When the MTA enacted major service cuts & eliminations recently, bus service was arguably the hardest hit. All 5 boroughs lost service with some having it worse than others. Private bus companies such as TransportAzumah have tried to pick up the slack by offering service in place of eliminated lines. However a judge put a stop to that quickly by filing a restraining order against the company.
This has not stopped a company called Mr. S Charter Services from doing something similar. The company has started to run buses via the X29 route which was eliminated. However according to a report by Matthew Schuerman of WNYC, they have done so with some questions about their company:
A number of private bus companies and van drivers are trying to pick up the slack left by this summer’s MTA’s service cuts. They’re thinking private enterprise could operate those routes more efficiently than the public sector — and even make a profit. In late June, one company, Mr. S Charter Services, started running along a former express bus route in Brooklyn.
The buses don’t look like typical MTA buses. When one pulls up to Coney Island Avenue and Avenue X after 7:30 one morning, its windshield is embalzoned with the words “God Bless America” and “Blessed Save with Grace.”
“He’s a lifesaver,” says one rider, Carole Ragab, about Mr. S (whose full name is Steve Lowery). “We wouldn’t have a bus to take.”
The interiors of Mr. S’s coaches are a bit more worn out than a typical MTA vehicle. But his buses stop at the same places where the old X29 express bus did until the MTA’s service cuts in late June. They start in Coney Island and ending up in Midtown Manhattan. Forty minutes into the ride, there are only a handful of seats empty. That’s when Mrs. S, the owner’s wife, boards the bus and collects $5 from everyone.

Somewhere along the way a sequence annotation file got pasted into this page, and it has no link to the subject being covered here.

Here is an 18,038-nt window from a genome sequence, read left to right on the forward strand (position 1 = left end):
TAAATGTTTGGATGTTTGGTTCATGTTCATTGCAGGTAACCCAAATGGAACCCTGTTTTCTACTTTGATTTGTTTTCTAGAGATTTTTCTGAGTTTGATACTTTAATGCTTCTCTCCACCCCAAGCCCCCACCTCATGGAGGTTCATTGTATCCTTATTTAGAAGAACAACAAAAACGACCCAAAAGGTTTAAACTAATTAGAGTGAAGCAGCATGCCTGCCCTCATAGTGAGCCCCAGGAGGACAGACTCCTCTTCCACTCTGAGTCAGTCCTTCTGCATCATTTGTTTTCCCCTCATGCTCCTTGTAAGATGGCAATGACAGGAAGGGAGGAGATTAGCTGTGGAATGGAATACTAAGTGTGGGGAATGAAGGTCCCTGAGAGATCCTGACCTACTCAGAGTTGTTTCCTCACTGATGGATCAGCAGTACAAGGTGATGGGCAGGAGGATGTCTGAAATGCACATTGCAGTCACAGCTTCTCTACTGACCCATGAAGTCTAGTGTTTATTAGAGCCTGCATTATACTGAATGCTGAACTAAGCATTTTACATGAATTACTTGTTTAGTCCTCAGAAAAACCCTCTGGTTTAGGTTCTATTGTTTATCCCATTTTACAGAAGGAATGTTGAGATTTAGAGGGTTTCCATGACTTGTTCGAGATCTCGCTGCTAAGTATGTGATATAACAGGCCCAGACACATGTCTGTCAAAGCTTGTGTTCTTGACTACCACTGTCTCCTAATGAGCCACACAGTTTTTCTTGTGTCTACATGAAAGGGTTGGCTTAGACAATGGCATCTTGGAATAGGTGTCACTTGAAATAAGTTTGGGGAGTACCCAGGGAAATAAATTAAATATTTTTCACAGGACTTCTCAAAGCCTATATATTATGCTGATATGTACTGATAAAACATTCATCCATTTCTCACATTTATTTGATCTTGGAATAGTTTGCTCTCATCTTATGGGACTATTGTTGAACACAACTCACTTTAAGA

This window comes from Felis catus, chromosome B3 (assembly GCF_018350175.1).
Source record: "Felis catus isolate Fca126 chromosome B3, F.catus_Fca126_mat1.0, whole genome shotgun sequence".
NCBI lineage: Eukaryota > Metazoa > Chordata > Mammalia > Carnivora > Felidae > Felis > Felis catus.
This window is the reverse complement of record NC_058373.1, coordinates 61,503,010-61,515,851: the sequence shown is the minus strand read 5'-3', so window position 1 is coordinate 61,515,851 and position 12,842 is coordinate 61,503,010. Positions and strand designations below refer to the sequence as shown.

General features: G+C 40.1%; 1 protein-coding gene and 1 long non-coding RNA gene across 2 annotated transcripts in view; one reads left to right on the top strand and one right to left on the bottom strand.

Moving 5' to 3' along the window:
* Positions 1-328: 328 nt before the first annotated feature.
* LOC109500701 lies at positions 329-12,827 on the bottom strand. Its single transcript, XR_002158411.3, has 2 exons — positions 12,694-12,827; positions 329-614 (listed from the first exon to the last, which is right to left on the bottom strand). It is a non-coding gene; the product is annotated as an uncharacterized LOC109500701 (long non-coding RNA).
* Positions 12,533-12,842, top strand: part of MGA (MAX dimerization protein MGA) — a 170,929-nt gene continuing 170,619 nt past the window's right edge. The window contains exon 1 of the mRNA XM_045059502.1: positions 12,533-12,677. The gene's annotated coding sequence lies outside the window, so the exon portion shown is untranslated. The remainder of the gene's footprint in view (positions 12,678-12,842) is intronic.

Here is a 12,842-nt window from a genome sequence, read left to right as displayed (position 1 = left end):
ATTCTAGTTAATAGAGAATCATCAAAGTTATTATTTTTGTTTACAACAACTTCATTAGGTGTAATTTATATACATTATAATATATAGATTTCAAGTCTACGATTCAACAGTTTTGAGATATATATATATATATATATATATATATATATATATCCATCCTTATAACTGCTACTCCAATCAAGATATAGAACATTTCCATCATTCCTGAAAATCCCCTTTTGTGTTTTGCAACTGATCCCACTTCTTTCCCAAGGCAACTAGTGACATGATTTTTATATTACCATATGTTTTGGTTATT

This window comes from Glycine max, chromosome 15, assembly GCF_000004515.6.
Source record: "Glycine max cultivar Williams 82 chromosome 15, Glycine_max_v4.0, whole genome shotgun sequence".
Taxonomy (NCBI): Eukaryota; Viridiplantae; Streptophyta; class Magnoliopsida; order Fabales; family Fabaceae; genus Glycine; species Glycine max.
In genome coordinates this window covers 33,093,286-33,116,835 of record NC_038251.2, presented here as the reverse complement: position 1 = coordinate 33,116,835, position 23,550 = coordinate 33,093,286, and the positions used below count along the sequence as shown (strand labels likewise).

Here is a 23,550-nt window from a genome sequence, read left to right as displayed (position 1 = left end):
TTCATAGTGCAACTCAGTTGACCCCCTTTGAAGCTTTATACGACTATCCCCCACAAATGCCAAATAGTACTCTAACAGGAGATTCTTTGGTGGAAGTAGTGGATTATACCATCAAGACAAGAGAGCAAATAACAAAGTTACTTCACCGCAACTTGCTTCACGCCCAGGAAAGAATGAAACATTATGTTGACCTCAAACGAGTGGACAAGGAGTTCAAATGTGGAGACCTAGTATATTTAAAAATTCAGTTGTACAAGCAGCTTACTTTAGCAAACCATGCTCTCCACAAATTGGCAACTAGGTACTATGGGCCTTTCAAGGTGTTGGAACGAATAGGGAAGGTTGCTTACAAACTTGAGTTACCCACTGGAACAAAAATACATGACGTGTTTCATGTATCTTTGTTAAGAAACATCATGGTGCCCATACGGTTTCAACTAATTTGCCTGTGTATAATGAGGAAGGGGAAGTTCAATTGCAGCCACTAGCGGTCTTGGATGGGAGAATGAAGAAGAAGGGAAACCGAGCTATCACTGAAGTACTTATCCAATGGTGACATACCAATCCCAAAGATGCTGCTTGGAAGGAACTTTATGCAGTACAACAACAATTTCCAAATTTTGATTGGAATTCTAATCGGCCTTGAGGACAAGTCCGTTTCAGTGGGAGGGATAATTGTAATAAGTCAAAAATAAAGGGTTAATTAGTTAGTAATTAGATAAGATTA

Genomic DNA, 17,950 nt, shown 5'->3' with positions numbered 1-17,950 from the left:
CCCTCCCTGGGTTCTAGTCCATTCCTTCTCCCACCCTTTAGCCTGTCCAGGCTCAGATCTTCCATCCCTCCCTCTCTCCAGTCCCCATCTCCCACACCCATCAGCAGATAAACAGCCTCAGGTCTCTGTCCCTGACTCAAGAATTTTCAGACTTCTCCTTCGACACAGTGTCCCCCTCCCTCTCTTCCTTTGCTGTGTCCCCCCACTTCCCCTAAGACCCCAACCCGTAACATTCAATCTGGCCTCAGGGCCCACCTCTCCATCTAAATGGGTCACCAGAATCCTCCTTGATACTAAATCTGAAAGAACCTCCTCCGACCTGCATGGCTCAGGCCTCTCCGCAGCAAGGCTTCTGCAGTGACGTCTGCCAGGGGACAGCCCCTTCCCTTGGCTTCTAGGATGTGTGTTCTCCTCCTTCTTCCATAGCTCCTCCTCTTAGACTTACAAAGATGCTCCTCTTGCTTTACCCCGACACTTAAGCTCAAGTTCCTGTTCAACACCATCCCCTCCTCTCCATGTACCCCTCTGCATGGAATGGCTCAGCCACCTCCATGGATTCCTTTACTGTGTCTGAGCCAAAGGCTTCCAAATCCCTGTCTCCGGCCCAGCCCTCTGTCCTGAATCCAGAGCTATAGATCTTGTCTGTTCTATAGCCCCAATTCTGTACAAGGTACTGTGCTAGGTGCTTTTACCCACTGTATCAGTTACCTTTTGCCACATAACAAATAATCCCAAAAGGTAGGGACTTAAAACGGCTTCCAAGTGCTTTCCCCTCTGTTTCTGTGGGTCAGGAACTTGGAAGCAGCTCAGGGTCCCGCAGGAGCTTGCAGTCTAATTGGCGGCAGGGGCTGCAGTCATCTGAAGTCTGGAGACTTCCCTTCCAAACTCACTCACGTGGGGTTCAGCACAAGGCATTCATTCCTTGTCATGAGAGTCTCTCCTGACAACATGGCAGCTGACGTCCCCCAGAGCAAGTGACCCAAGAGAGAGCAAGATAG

But there are hidden problems. Lowery was running charter buses throughout the Northeast before he took on this job. But in order to pick up and discharge passengers on routes within the five boroughs, he needs authorization from the city. A Transportation Department spokesman wouldn’t confirm that he has that authorization.
On interstate routes, federal inspectors have taken Mr. S’s buses out of service almost twice as frequently than the national average. That’s because inspectors found safety violations, including worn out tires, inadequate emergency exits and unqualified drivers.
The New York State Department of Transportation also found problems when Lowery was operating long-distance routes to upstate prisons.
Click here for the complete report.
It is nice to see a company picking up the slack for riders who depended on this particular route. However a thorough investigation into the company’s track record is in order & if it turns up unsatisfactory results, they should not be allowed to operate. While it is a good thing to pick up the slack, doing so with questionable equipment & safety records is not. I look forward to finding out more.
xoxo Transit Blogger